July 26, 2014 1 Photo

  • Organizers ready to stimulate Meadville with next weekend's Thunder in the City

    Started six years ago by Dave Stone, owner of Mickey’s Central Station, as an event to “increase commerce and stimulate the economy,” the annual Thunder in the City Classic Car and Motorcycle Show in Meadville has done that — and lots more.

    July 25, 2014

  • Conneautville celebrating 200 years

    Thursday was a relaxed opening day at the Conneautville Bicentennial Celebration, but things will get hopping today — literally. A frog jumping contest is scheduled for 6 p.m.

    July 25, 2014

  • PennDOT seeking outside help to make bridge repairs

    State officials are poised to sign a massive deal that will enlist outside help to rebuild and maintain up to 600 bridges, marking the Corbett administration’s latest foray into privatizing key government functions.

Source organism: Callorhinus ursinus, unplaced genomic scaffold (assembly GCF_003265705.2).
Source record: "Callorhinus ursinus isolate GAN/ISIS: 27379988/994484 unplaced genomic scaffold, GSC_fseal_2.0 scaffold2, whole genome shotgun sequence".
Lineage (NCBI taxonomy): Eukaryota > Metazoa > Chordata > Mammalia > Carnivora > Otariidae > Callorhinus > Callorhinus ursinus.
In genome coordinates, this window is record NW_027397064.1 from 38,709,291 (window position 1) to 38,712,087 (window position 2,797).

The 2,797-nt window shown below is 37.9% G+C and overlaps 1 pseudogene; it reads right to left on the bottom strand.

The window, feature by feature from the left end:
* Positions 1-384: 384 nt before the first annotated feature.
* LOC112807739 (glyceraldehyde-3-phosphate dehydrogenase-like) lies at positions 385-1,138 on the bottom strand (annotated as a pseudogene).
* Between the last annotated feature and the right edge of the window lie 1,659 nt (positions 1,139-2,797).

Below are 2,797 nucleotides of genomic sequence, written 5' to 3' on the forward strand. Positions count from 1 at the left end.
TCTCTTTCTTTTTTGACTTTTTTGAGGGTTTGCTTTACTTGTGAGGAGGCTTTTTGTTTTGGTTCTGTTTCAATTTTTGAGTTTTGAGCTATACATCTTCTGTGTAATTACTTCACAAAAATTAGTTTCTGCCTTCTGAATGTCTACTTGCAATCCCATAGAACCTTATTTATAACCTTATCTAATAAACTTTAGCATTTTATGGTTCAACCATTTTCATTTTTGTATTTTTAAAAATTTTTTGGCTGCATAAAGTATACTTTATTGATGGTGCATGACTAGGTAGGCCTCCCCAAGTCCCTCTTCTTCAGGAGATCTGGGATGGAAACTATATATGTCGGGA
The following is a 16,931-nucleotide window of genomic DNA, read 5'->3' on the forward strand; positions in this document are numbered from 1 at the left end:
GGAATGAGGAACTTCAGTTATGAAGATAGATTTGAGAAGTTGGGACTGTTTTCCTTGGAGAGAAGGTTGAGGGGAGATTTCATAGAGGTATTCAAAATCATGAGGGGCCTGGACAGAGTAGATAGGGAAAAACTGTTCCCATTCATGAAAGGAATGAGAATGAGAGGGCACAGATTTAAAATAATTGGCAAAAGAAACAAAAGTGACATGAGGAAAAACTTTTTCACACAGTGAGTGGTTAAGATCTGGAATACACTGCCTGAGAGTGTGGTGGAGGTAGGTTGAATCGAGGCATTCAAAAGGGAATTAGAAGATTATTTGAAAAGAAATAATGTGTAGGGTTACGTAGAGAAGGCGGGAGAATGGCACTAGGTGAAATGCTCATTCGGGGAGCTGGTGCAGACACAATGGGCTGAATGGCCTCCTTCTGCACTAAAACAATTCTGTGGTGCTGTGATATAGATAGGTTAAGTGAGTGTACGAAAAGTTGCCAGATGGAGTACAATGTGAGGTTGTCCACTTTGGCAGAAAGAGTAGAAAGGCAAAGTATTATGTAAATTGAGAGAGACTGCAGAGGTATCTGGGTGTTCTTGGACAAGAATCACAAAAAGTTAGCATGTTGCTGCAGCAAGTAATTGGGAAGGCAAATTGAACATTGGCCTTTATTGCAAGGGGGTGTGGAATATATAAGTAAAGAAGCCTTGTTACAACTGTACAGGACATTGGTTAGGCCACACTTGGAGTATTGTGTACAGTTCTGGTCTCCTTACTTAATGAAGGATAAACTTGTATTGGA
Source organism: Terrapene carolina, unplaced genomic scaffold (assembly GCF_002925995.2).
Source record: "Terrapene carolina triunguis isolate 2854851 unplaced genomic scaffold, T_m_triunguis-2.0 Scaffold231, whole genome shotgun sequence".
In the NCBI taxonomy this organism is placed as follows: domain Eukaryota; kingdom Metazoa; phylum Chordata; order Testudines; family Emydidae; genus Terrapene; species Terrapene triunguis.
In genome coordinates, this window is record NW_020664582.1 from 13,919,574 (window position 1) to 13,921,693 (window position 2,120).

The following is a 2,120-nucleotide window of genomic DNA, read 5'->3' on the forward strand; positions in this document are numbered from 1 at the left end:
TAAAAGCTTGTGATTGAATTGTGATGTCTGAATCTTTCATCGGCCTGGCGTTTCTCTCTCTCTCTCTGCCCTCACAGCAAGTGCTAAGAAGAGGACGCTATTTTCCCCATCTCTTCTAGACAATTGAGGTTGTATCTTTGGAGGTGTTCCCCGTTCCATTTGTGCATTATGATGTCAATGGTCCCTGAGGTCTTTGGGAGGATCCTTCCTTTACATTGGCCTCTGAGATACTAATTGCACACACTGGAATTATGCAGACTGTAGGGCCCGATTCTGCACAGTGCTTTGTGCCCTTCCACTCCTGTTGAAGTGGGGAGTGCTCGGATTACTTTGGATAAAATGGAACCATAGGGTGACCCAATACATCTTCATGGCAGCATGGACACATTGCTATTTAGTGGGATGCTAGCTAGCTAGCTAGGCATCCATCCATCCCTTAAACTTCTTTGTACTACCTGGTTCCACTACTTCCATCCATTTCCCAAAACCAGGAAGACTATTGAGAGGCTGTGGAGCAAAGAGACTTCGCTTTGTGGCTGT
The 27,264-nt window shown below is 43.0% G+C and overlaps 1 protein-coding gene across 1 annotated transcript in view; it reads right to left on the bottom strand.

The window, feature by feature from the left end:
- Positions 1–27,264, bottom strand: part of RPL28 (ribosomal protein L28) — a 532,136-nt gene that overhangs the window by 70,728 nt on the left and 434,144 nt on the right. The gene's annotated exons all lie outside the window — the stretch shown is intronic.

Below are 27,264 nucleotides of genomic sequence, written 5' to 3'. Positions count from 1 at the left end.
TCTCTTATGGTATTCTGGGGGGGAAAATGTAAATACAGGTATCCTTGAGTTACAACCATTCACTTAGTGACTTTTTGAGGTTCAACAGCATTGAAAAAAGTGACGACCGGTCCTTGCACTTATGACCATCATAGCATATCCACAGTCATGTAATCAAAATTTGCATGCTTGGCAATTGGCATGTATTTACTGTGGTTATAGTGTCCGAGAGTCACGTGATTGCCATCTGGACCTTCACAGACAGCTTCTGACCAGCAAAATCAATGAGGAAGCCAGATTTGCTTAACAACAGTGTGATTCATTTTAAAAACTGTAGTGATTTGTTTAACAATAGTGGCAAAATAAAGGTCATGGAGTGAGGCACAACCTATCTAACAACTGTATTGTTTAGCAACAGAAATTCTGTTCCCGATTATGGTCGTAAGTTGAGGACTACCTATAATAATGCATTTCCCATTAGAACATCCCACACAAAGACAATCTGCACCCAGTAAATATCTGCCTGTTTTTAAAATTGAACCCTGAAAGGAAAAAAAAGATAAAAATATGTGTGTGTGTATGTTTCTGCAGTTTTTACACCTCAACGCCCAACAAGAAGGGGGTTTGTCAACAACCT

July 24, 2014

  • Stabbing charges dismissed against Bloomfield woman

    A Bloomfield Township woman accused of stabbing her live-in companion last month is a free woman after the alleged victim in the case didn’t appear in court Wednesday.

    July 24, 2014

  • Guys Mills boy wins national PBS Kids Writers Contest

    July 24, 2014

Business Marquee
AP Video
The Carbon Trap: US Exports Global Warming UN Security Council Calls for Gaza Cease-fire Traditional African Dishes Teach Healthy Eating 13 Struck by Lightning on Calif. Beach Baseball Hall of Famers Inducted Israel, Hamas Trade Fire Despite Truce in Gaza Italy's Nibali Set to Win First Tour De France Raw: Shipwrecked Concordia Completes Last Voyage Raw: Sea Turtle Hatchlings Emerge From Nest Raw: Massive Dust Storm Covers Phoenix 12-hour Cease-fire in Gaza Fighting Begins Raw: Bolivian Dancers Attempt to Break Record Raw: Israel, Palestine Supporters Rally in US Raw: Air Algerie Flight 5017 Wreckage Virginia Governor Tours Tornado Aftermath Judge Faces Heat Over Offer to Help Migrant Kids Kangaroo Goes Missing in Oklahoma More M17 Bodies Return, Sanctions on Russia Grow Raw: Deadly Tornado Hits Virginia Campground Ohio State Marching Band Chief Fired After Probe
Hyperlocal Search
Premier Guide
Find a business

Walking Fingers
Maps, Menus, Store hours, Coupons, and more...
Premier Guide
Stocks